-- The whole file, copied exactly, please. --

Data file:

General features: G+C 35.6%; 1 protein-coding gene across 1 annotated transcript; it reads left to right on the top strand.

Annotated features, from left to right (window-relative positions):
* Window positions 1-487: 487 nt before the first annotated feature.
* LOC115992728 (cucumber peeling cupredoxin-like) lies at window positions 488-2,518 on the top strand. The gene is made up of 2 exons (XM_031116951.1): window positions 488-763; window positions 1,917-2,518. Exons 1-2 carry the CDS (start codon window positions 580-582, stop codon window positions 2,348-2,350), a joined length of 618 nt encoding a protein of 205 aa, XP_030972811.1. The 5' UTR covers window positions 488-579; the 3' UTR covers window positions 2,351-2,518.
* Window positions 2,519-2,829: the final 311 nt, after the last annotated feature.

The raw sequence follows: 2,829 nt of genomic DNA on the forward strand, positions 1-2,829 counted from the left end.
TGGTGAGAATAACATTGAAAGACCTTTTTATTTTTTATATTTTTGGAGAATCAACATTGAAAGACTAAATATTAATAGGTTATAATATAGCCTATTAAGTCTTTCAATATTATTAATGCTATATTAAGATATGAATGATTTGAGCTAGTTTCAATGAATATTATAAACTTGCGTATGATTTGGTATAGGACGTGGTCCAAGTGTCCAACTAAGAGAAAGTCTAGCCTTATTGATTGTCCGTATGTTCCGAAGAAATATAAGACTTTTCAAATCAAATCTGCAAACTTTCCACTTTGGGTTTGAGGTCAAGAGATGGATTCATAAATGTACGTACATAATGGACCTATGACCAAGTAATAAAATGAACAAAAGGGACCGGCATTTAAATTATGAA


General features: G+C 35.6%; 1 protein-coding gene across 1 annotated transcript; it reads left to right on the top strand.

Annotated features, from left to right (window-relative positions):
* Window positions 1-487: 487 nt before the first annotated feature.
* LOC115992728 (cucumber peeling cupredoxin-like) lies at window positions 488-2,518 on the top strand. The gene is made up of 2 exons (XM_031116951.1): window positions 488-763; window positions 1,917-2,518. Exons 1-2 carry the CDS (start codon window positions 580-582, stop codon window positions 2,348-2,350), a joined length of 618 nt encoding a protein of 205 aa, XP_030972811.1. The 5' UTR covers window positions 488-579; the 3' UTR covers window positions 2,351-2,518.
* Window positions 2,519-2,829: the final 311 nt, after the last annotated feature.

The raw sequence follows: 2,829 nt of genomic DNA on the forward strand, positions 1-2,829 counted from the left end.
TGGTGAGAATAACATTGAAAGACCTTTTTATTTTTTATATTTTTGGAGAATCAACATTGAAAGACTAAATATTAATAGGTTATAATATAGCCTATTAAGTCTTTCAATATTATTAATGCTATATTAAGATATGAATGATTTGAGCTAGTTTCAATGAATATTATAAACTTGCGTATGATTTGGTATAGGACGTGGTCCAAGTGTCCAACTAAGAGAAAGTCTAGCCTTATTGATTGTCCGTATGTTCCGAAGAAATATAAGACTTTTCAAATCAAATCTGCAAACTTTCCACTTTGGGTTTGAGGTCAAGAGATGGATTCATAAATGTACGTACATAATGGACCTATGACCAAGTAATAAAATGAACAAAAGGGACCGGCATTTAAATTATGAA